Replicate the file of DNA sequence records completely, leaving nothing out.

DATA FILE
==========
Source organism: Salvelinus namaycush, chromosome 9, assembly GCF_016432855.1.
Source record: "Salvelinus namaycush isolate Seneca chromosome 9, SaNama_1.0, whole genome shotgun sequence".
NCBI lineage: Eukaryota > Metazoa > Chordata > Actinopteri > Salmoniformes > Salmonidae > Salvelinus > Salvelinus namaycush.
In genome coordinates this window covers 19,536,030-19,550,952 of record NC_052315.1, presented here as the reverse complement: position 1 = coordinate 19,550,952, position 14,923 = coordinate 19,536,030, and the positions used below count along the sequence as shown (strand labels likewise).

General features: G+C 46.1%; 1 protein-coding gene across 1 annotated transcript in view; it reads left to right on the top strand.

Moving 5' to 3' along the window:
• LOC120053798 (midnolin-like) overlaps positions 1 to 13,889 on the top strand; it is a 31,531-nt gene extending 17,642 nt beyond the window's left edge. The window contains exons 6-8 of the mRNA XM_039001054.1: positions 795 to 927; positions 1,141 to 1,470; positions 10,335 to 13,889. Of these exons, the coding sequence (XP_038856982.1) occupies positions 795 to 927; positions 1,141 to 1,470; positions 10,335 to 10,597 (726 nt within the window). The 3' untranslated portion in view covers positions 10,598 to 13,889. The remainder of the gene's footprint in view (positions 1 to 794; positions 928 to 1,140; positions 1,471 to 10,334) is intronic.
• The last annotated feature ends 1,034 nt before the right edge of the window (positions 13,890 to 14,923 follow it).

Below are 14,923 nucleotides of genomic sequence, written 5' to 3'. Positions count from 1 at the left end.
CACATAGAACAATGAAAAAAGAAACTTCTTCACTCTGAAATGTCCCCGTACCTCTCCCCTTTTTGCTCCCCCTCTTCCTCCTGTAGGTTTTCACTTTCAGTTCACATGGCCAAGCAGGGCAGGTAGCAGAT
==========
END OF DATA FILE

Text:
Source organism: Salvelinus namaycush, chromosome 9, assembly GCF_016432855.1.
Source record: "Salvelinus namaycush isolate Seneca chromosome 9, SaNama_1.0, whole genome shotgun sequence".
NCBI lineage: Eukaryota > Metazoa > Chordata > Actinopteri > Salmoniformes > Salmonidae > Salvelinus > Salvelinus namaycush.
In genome coordinates this window covers 19,536,030-19,550,952 of record NC_052315.1, presented here as the reverse complement: position 1 = coordinate 19,550,952, position 14,923 = coordinate 19,536,030, and the positions used below count along the sequence as shown (strand labels likewise).

General features: G+C 46.1%; 1 protein-coding gene across 1 annotated transcript in view; it reads left to right on the top strand.

Moving 5' to 3' along the window:
• LOC120053798 (midnolin-like) overlaps positions 1 to 13,889 on the top strand; it is a 31,531-nt gene extending 17,642 nt beyond the window's left edge. The window contains exons 6-8 of the mRNA XM_039001054.1: positions 795 to 927; positions 1,141 to 1,470; positions 10,335 to 13,889. Of these exons, the coding sequence (XP_038856982.1) occupies positions 795 to 927; positions 1,141 to 1,470; positions 10,335 to 10,597 (726 nt within the window). The 3' untranslated portion in view covers positions 10,598 to 13,889. The remainder of the gene's footprint in view (positions 1 to 794; positions 928 to 1,140; positions 1,471 to 10,334) is intronic.
• The last annotated feature ends 1,034 nt before the right edge of the window (positions 13,890 to 14,923 follow it).

Below are 14,923 nucleotides of genomic sequence, written 5' to 3'. Positions count from 1 at the left end.
CACATAGAACAATGAAAAAAGAAACTTCTTCACTCTGAAATGTCCCCGTACCTCTCCCCTTTTTGCTCCCCCTCTTCCTCCTGTAGGTTTTCACTTTCAGTTCACATGGCCAAGCAGGGCAGGTAGCAGAT